A singular need for their

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Tim Leonard points out that today's Questionable Content has a piece of dialogue in which their (in "their ship"), though referring to a male individual, could not felicitously be exchanged for his:

The whole strip, reproduced here in case of long-term bit rot:


  1. J.W. Brewer said,

    September 30, 2016 @ 11:59 am

    How would you say the sentence in question in Hungarian (or some other language with a more parsimonious inventory of third-person-singular pronouns than the they-deprecating register of English)?

  2. Rube said,

    September 30, 2016 @ 12:09 pm

    I'm wondering, though: For "their" haters, would the sentence have lost anything if it were put as: "Many a drunken fratboy has dashed his ship against Elliot's rocky coast"?

    (BTW, Personally, I like singular "they").

    [(myl) There are certainly plenty of ways to rephrase the remark without singular their, in English and (no doubt) in Hungarian. The point here, to the extent that there is one, is just that another benefit of singular they is the ability to have disjoint reference with he or she in the same anaphoric domain.]

  3. S Frankel said,

    September 30, 2016 @ 12:15 pm

    Hungarian I don't know about, but the (Germanic) Scandinavian languages have a (3p) reflexive possessive pronoun that must be to refer to the subject of the clause. For ex., Swedish "sitt skepp" can only refer to the drunken fratboy.."Hans skepp" would refer, in this case nonsensically, to the bouncer.

  4. Jerry Friedman said,

    September 30, 2016 @ 12:24 pm

    In speech I think it would be fine with two instances of "his". In writing, if you didn't want singular "they", I agree with Rube that you'd need "Elliot's".

  5. Ellen K. said,

    September 30, 2016 @ 12:42 pm

    I think in a comic, in a speech bubble, "Many a drunken fratboy has dashed his ship against Elliot's rocky coast" doesn't work. It sounds too literary.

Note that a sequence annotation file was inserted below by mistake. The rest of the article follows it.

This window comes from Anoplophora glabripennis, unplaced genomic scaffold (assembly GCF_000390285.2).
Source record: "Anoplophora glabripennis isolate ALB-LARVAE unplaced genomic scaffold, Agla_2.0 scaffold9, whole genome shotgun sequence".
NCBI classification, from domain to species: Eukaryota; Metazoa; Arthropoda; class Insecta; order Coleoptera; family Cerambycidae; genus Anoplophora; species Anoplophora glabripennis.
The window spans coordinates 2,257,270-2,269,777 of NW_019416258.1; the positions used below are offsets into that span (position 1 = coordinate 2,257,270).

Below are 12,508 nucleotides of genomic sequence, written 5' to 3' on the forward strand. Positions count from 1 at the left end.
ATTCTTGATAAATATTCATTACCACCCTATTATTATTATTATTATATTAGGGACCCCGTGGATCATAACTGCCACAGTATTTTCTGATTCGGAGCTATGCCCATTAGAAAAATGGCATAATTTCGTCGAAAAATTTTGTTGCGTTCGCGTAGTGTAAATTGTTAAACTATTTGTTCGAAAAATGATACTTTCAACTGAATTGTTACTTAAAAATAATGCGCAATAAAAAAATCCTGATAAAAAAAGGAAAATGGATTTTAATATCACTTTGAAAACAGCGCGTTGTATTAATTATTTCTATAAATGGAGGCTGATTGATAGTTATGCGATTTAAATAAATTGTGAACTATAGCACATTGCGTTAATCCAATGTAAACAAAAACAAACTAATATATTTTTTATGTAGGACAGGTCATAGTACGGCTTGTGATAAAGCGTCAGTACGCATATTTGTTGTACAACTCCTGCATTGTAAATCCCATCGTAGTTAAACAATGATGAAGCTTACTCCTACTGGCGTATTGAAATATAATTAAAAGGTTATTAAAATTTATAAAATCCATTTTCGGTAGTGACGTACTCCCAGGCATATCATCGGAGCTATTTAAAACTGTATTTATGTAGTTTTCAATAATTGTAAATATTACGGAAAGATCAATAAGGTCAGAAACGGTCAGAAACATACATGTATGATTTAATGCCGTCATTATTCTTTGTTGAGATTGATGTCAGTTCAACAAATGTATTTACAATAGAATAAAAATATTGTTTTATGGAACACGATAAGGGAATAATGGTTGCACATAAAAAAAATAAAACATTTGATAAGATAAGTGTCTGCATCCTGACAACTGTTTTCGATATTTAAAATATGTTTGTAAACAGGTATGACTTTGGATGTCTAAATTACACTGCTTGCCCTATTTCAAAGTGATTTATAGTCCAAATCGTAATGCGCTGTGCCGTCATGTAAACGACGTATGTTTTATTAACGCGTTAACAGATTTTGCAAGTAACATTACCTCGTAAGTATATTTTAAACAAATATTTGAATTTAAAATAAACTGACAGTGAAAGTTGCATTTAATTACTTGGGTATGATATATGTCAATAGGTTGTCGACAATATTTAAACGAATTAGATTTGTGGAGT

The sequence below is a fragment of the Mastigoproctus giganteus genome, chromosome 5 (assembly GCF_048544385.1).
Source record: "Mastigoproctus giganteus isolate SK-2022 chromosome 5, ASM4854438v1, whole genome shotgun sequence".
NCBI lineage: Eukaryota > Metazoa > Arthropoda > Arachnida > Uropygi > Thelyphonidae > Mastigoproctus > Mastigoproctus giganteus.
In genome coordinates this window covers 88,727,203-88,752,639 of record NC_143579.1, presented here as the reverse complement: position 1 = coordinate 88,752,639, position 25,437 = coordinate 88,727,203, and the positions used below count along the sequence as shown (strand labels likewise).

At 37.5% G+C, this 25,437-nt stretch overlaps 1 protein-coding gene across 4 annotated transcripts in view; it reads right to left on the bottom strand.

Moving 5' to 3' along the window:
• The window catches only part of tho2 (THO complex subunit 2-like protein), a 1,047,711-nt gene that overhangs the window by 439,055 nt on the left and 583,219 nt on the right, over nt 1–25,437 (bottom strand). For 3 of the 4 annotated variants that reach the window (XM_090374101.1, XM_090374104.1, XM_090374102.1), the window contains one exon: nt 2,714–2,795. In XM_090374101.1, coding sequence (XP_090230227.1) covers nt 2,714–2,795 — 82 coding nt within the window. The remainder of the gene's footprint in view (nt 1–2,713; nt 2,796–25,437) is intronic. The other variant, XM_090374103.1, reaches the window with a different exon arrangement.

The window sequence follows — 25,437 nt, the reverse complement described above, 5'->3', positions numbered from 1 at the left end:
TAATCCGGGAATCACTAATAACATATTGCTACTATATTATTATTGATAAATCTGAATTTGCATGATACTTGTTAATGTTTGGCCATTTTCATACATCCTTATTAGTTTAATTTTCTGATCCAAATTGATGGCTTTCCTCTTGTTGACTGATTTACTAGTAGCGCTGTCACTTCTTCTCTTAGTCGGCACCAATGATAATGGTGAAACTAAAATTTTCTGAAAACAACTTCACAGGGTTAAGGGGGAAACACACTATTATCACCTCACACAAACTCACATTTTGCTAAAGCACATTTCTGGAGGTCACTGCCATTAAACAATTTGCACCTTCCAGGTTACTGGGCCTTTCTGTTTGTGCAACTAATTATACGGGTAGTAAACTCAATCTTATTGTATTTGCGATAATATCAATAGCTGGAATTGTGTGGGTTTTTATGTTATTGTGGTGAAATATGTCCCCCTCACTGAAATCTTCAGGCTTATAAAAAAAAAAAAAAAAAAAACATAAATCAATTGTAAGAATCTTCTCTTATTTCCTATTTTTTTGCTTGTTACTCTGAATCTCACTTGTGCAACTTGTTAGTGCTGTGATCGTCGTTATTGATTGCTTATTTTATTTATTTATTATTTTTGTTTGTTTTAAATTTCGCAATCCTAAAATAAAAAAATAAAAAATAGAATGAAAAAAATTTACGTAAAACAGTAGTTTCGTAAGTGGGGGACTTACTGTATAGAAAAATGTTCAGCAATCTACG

6. wsa said,

    September 30, 2016 @ 12:50 pm

    While "fratboy" is pretty darned gendered, I wonder if it isn't the indefiniteness of the referent that's triggering the use of "their." I personally would be more uncomfortable with this example if a specific drunken fratboy were in play.

  7. J.W. Brewer said,

    September 30, 2016 @ 1:10 pm

    If I may respectfully disagree with Ellen K., the whole sentence sounds pretty high-literary-register for comic-strip dialogue regardless of how that one word is handled. I'm not familiar with the strip but I assume that the register makes sense for the particular character given who she is. I would guess that 98%+ of the American population would never use the word "homoerotic" in a casual standing-in-the-kitchen sort of context but I likewise assume it's not an unexpectedly fancy word for the particular character to utter.

  8. Andrej Bjelaković said,

    September 30, 2016 @ 1:44 pm

    What S Frankel said about Scandinavian languages holds true for Serbian as well (or BCS rather).
    So it's 'svoj brod' vs. 'njegov brod'.

  9. Greg Malivuk said,

    September 30, 2016 @ 3:18 pm

    I suspect wsa is right that the indefiniteness of "fratboy" is what triggered "they" in this case (likely helped along by a feeling that "many" calls for something plural), but it does additionally have the benefit of being less ambiguous than "his" might have been.

    (From other LLog posts and from what I've seen in the wild myself, singular "they" seems to be coming increasingly common for any indefinite or generic human referent, regardless of how certain we are about that person's pronouns.)

  10. Terry Hunt said,

    September 30, 2016 @ 3:46 pm

    @ J.W. Brewer
    Several of the Questionable Content characters are current or ex-university students and/or library employees, and the strip is (mostly) set (in the near future) in the (real) smallish university city of Northampton, Massachusetts which is, to quote Wikipedia: